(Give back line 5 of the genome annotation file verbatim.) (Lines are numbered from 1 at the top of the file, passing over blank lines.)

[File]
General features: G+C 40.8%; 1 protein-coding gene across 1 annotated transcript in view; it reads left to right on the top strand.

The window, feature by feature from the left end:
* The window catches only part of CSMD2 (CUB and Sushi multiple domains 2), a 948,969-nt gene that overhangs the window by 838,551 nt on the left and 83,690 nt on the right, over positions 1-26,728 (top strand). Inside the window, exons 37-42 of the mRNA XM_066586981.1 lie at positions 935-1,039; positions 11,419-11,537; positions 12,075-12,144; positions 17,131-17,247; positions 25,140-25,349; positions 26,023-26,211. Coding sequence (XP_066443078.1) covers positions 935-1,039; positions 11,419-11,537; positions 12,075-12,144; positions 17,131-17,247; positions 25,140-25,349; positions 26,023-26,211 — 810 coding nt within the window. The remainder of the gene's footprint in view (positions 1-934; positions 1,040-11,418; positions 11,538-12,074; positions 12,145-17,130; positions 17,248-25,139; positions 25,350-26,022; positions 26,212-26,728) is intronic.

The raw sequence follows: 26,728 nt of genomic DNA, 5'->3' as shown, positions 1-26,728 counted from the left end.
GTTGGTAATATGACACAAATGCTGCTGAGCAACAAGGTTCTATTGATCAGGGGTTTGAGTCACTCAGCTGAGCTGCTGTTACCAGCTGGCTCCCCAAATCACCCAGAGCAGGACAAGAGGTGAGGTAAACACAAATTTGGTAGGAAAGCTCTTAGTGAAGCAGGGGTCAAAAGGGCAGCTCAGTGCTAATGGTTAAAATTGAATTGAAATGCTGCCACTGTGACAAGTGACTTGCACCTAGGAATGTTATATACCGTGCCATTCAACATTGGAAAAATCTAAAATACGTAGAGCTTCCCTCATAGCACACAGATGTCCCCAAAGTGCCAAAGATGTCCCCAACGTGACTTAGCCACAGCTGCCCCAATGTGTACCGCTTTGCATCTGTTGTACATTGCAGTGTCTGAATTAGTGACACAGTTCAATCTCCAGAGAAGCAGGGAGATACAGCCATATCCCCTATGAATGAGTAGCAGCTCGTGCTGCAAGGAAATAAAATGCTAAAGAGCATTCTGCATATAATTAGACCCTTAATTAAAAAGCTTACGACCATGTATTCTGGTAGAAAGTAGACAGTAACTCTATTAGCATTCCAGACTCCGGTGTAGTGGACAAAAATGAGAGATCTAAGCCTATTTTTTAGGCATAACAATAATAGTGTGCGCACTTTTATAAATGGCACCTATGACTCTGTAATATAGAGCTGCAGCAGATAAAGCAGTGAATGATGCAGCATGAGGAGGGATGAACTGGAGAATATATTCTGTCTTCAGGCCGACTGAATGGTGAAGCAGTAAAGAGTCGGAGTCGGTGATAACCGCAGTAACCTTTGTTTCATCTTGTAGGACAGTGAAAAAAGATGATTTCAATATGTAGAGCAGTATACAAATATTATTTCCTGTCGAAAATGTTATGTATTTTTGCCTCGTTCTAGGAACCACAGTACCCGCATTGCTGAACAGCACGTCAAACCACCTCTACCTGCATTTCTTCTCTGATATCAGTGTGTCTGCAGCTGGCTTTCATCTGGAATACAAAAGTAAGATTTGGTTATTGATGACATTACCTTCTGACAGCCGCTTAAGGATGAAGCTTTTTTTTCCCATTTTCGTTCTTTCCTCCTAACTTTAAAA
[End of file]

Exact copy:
GTTGGTAATATGACACAAATGCTGCTGAGCAACAAGGTTCTATTGATCAGGGGTTTGAGTCACTCAGCTGAGCTGCTGTTACCAGCTGGCTCCCCAAATCACCCAGAGCAGGACAAGAGGTGAGGTAAACACAAATTTGGTAGGAAAGCTCTTAGTGAAGCAGGGGTCAAAAGGGCAGCTCAGTGCTAATGGTTAAAATTGAATTGAAATGCTGCCACTGTGACAAGTGACTTGCACCTAGGAATGTTATATACCGTGCCATTCAACATTGGAAAAATCTAAAATACGTAGAGCTTCCCTCATAGCACACAGATGTCCCCAAAGTGCCAAAGATGTCCCCAACGTGACTTAGCCACAGCTGCCCCAATGTGTACCGCTTTGCATCTGTTGTACATTGCAGTGTCTGAATTAGTGACACAGTTCAATCTCCAGAGAAGCAGGGAGATACAGCCATATCCCCTATGAATGAGTAGCAGCTCGTGCTGCAAGGAAATAAAATGCTAAAGAGCATTCTGCATATAATTAGACCCTTAATTAAAAAGCTTACGACCATGTATTCTGGTAGAAAGTAGACAGTAACTCTATTAGCATTCCAGACTCCGGTGTAGTGGACAAAAATGAGAGATCTAAGCCTATTTTTTAGGCATAACAATAATAGTGTGCGCACTTTTATAAATGGCACCTATGACTCTGTAATATAGAGCTGCAGCAGATAAAGCAGTGAATGATGCAGCATGAGGAGGGATGAACTGGAGAATATATTCTGTCTTCAGGCCGACTGAATGGTGAAGCAGTAAAGAGTCGGAGTCGGTGATAACCGCAGTAACCTTTGTTTCATCTTGTAGGACAGTGAAAAAAGATGATTTCAATATGTAGAGCAGTATACAAATATTATTTCCTGTCGAAAATGTTATGTATTTTTGCCTCGTTCTAGGAACCACAGTACCCGCATTGCTGAACAGCACGTCAAACCACCTCTACCTGCATTTCTTCTCTGATATCAGTGTGTCTGCAGCTGGCTTTCATCTGGAATACAAAAGTAAGATTTGGTTATTGATGACATTACCTTCTGACAGCCGCTTAAGGATGAAGCTTTTTTTTCCCATTTTCGTTCTTTCCTCCTAACTTTAAAA